Pavasovic, A., Anderson, A. J., Mather, P. B. & Richardson, N. A. (2007). Aquaculture Research, 38(6), 644-652.
This study was conducted to evaluate the effects of dietary protein on digestive enzyme profiles, growth and tail muscle composition in the freshwater redclaw crayfish, Cherax quadricarinatus. Crayfish were fed five diets that consisted of a commercial crayfish pellet and experimental diets containing 13%, 18%, 25% or 32% crude protein (CP), for a period of 12 weeks. Analysis of digestive enzyme profiles from the midgut gland (MG) revealed a positive correlation between protease, amylase and cellulase activities and dietary protein level. For all treatments, carbohydrase activity levels (cellulase and amylase) were significantly higher than those detected for protease. As dietary protein was elevated, there was a general increase in specific growth rate (SGR), with the highest SGR (0.58 ± 0.06) values observed in crayfish fed the diet containing 25% CP. Feed conversion ratio (FCR) ranged between 5.84 and 6.97 and did not differ significantly among the treatment groups including the reference diet, with the exception of the low-protein diet (13% CP) which showed an FCR of 9.31. Finally, regression analysis revealed a strong positive correlation between the level of dietary protein and CP content in the tail muscle (P=0.004; r2) =0.99).Hide Abstract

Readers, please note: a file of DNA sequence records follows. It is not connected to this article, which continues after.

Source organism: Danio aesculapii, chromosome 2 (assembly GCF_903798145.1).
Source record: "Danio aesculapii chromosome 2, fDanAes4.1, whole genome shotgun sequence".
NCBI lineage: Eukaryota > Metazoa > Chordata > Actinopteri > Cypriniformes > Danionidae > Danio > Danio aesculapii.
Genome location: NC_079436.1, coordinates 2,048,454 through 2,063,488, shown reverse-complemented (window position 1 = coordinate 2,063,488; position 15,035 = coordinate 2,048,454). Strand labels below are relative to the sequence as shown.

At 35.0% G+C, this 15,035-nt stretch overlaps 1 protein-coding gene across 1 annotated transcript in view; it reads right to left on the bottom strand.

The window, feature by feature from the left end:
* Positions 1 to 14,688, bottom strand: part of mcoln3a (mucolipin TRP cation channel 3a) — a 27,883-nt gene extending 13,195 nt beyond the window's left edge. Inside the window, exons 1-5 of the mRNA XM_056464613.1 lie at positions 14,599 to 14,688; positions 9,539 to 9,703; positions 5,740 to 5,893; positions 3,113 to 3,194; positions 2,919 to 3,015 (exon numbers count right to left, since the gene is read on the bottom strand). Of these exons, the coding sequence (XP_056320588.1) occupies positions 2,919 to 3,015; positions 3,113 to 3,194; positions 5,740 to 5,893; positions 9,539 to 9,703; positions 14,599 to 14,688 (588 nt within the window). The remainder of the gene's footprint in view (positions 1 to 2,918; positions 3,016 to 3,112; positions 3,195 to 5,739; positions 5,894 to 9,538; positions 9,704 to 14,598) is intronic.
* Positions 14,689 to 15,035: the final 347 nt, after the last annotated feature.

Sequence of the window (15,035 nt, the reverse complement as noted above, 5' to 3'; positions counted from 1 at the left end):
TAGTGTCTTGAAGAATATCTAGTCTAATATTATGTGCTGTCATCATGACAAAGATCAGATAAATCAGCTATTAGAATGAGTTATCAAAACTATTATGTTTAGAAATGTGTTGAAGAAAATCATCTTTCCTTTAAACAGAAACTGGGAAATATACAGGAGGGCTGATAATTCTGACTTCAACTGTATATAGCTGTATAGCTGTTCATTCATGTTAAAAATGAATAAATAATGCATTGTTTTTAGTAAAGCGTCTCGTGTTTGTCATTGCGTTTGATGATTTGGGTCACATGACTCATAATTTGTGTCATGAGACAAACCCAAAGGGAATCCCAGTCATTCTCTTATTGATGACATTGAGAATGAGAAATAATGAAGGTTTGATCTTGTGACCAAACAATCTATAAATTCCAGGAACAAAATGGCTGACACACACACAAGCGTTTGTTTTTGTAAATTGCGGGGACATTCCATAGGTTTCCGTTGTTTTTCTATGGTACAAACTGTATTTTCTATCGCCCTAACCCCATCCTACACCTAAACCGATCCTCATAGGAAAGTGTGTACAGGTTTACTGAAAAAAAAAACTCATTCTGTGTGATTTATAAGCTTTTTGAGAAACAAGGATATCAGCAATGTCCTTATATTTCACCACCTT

Wang, B., Wu, W. & Liu, X. (2007). Mycopathologia, 163(3), 169-176.
Serine protease plays an important role in fungal infection to invertebrate hosts. An extracellular protease (Hnsp) was detected in liquid culture of Hirsutella rhossiliensis OWVT-1 with nematodes (Panagrellus redivivus) as the unique nitrogen source and purified to homogeneity by ammonium sulphate precipitation, anion exchange chromatography and gel filtration. Its molecular mass was about 32 kDa, and the optimal reaction pH value and temperature were pH 7 and 40°C, respectively. The Hnsp activity was stable at pH 6–8 and decreased radically at 50°C for 10 min. Hnsp was highly sensitive to inhibitor of PMSF and well decomposed the substrate N-succinyl-Ala-Ala-Pro-Phe-p-nitroanilide, suggesting that it belonged to the chymotrypsin/subtilisin of serine proteases. The N-terminal amino acid sequence of Hnsp was SVTDQQGADCGLARISHRE, which showed high homology with other serine proteases from nematophagous fungi. Ability to kill nematode and degrade its cuticle in vitro indicated that Hnsp could be involved in the infection of nematode.Hide Abstract